I visited Circuit City last weekend to take a look at high-end 17-inch notebook PCs. Like Dell, Sony has a very expensive 17-inch LCD notebook with every conceivable bell and whistle, selling for more than $3,000. But there are models in the $2,000 range from HP and Toshiba that approximate the MacBook Pro’s equipment. The HP Pavilion DV9260US comes with the Intel Core 2 Duo 2GHz processor, a 240GB 5400-rpm drive, Windows Vista Ultimate, and a 17-inch screen whose maximum resolution is only 1,440 by 900 pixels (a major drawback). Circuit City’s price is $2,000.
At the very top of the line for 17-inch computers at Circuit City is the Sony Vaio VGN-AR390E. It sells for $3,150. Like all the other Windows models available at Circuit City, the Vaio’s processor is a 2GHz Core 2 Duo, not as fast as that of the MacBook Pro. The Vaio comes through with a 1,920 by 1,200-pixel screen resolution, a 5,400-rpm 240GB hard drive, and a whopping 527MB of video memory. But like the Dell, at 8.4 pounds, the Vaio also makes the 6.8-pound MacBook Pro feel like a lightweight.
Takeaways: Assuming you want a high-end notebook designed for work, play, and to be everyday machine with extras, the MacBook Pro is a surprisingly good value. The models that I compared it with, the Sony and the Dell, had some extras here and there, but they were more expensive, not less expensive. The key to the perception that Macs are pricey is that people often compare the wrong Windows machines to Macs. It’s easy to make that mistake because Apple offers fewer models.
It’s Similar in the Midrange
In the midrange, where lower-cost 13-inch LCD MacBook models occupy a price range of $1,100 to $1,500, you may be equally surprised. Apple’s recently updated MacBooks more than hold their own on price/performance comparisons with other 12-inch and 13-inch LCD computers from Sony, Toshiba, and HP.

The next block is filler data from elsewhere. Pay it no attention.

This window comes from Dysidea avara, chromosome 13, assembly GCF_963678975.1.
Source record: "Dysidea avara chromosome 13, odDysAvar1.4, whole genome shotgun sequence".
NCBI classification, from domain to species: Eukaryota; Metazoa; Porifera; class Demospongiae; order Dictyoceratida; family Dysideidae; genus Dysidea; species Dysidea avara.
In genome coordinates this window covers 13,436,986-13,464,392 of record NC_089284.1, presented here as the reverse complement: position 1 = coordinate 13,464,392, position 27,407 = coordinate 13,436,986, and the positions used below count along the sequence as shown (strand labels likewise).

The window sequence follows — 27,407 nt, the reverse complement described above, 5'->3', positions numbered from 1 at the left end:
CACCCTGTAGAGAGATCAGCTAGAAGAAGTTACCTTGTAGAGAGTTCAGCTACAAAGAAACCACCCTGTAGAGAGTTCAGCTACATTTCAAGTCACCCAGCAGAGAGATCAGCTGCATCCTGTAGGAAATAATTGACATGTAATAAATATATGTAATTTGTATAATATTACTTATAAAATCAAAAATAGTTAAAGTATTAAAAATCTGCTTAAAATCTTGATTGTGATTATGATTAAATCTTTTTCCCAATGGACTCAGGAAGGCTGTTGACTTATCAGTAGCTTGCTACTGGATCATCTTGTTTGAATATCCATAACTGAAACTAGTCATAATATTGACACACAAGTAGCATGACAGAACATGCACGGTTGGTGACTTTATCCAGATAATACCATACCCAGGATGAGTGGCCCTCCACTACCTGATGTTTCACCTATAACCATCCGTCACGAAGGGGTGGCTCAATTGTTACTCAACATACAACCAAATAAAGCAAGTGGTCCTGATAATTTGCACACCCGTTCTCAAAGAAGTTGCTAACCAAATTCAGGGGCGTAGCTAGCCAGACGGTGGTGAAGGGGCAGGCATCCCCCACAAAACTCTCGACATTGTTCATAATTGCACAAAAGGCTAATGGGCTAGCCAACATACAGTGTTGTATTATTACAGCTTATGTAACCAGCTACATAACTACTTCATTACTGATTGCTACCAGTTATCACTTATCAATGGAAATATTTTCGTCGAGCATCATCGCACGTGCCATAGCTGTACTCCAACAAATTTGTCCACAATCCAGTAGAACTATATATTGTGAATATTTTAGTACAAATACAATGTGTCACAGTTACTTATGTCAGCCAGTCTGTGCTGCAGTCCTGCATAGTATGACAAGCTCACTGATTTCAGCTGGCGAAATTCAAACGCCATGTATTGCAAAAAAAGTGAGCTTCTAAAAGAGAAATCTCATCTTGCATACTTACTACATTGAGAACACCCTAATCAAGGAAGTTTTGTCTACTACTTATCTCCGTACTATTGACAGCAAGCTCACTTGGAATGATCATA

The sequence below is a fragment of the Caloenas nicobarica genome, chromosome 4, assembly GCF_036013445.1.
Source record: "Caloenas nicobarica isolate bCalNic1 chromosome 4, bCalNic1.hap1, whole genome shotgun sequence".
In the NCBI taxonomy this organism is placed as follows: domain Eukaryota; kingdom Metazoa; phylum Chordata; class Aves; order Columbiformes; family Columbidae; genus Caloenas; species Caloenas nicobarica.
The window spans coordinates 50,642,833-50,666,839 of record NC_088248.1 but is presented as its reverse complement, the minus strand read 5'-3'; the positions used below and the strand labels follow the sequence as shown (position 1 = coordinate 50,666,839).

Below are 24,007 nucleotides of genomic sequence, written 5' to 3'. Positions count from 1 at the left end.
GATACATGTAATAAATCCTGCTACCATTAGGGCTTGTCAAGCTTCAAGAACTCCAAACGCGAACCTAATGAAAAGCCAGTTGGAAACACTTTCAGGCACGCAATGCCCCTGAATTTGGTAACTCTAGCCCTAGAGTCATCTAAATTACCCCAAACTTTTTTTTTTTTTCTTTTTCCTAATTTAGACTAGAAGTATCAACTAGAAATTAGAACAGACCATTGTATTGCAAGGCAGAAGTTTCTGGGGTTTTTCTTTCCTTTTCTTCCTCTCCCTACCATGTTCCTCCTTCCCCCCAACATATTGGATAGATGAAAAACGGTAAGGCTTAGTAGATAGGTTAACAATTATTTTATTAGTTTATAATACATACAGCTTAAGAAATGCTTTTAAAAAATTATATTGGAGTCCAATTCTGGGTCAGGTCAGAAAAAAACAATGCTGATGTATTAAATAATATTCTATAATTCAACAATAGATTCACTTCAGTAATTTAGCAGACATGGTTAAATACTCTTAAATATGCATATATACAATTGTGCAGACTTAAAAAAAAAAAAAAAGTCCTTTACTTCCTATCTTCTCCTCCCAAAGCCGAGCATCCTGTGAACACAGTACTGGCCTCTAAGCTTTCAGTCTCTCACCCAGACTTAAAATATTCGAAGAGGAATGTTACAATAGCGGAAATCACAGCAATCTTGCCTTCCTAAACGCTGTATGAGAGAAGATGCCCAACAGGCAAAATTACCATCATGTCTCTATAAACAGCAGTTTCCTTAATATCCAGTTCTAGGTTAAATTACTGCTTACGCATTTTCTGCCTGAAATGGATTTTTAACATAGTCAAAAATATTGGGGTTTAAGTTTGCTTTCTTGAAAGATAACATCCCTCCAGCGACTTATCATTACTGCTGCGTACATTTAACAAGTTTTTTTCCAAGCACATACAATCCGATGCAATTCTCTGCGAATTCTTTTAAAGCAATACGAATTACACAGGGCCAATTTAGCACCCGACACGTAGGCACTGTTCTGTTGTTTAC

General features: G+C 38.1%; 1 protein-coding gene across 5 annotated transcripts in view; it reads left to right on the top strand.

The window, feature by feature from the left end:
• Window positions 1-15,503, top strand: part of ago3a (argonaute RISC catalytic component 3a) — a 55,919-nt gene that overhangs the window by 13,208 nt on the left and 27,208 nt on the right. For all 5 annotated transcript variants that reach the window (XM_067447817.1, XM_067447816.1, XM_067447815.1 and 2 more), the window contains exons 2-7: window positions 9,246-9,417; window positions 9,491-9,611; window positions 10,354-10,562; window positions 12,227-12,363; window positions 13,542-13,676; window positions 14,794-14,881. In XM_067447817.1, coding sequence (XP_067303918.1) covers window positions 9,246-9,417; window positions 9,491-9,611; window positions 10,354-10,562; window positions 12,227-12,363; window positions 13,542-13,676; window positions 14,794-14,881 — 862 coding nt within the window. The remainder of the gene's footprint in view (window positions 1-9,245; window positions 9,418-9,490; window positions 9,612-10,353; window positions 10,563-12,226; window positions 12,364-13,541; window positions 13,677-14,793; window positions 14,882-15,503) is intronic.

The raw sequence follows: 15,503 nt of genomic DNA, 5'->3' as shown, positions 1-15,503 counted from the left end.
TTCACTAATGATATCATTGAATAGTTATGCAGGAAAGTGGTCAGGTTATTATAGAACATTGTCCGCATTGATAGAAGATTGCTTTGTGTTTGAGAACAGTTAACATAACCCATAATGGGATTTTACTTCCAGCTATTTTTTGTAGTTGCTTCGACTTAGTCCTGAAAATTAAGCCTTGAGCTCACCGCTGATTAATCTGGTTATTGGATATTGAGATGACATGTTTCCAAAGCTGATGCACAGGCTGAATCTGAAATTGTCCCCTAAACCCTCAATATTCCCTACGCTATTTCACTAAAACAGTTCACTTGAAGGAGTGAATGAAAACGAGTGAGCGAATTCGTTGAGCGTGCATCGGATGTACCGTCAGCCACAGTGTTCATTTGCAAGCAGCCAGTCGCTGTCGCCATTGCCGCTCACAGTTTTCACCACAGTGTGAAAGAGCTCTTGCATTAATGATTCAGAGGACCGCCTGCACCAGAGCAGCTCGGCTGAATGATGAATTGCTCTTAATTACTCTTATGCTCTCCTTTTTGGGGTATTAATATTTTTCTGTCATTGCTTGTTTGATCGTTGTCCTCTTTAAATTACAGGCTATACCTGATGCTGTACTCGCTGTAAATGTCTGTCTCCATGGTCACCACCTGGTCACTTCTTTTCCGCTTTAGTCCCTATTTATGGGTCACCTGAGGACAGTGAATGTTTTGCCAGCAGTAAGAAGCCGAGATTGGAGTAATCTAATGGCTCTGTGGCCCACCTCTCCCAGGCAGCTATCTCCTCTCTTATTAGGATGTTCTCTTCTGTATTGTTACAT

The desktop landscape may also be an eye-opener. Even though the likes of Dell, HP, Sony, and so on have machines with low-end processors and meager configurations priced from about $500 and up, those prices don’t include LCDs (in most cases), and they don’t start to get hardware competitive with the processors in Apple’s iMac line until they hit about $1,000. Because of the iMac’s built-in LCD, it’s actually less expensive, though some of the details (such as hard drive size and RAM amount) may be tilted in favor of some Windows desktops. If you know your way around PCs, and want some extras, the Apple could in some instances (depending on your needs) be the clear value leader in this category.
For comparison’s sake, Sony’s Vaio All-in-One Desktop PC VGC-LS25E attempts to out-Apple Apple. It comes with a 19-inch LCD, 2GB RAM, a 7,200-rpm 250GB hard drive, and Vista Home Premium, but has only a 1.83GHz Core 2 Duo processor. The Circuit City price tag is $1,800.
So how does that compare with Apple’s 20-inch LCD iMac, which sells for $1,500? That model iMac comes with a 2.16GHz Intel Core 2 Duo processor, a 7200-rpm 250GB drive, and 1GB RAM. You would need to upgrade the video memory and system RAM to make the iMac comparable with the Sony in those areas. But the iMac has a bigger LCD and a better processor, no matter what. Even with the RAM and video upgrades, the iMac still costs less.
Besides, you shouldn’t pay Apple’s steep $175 1GB RAM upgrade. You can save money by upgrading to 2GB after your purchase. Kingston memory is less expensive, and it offers excellent quality and Mac compatibility. I’ve also had great luck on my Macs with the bargain-basement-priced memory from Data Memory Systems of New Hampshire. (I just wish DMS would take PayPal.)
Takeaways: When you configure Macs and PCs in the low-end notebook and desktop categories, you’ll find that, except at the very bottom of the heap, Windows machines are roughly comparable in price to Macs. There are fewer Mac models, so if your needs vary from what Apple decided on, you may find a Windows model that costs less for you. But Apple’s choices make a lot of sense for most people. When you do a point-by-point comparison, Apple is actually a better value for some needs.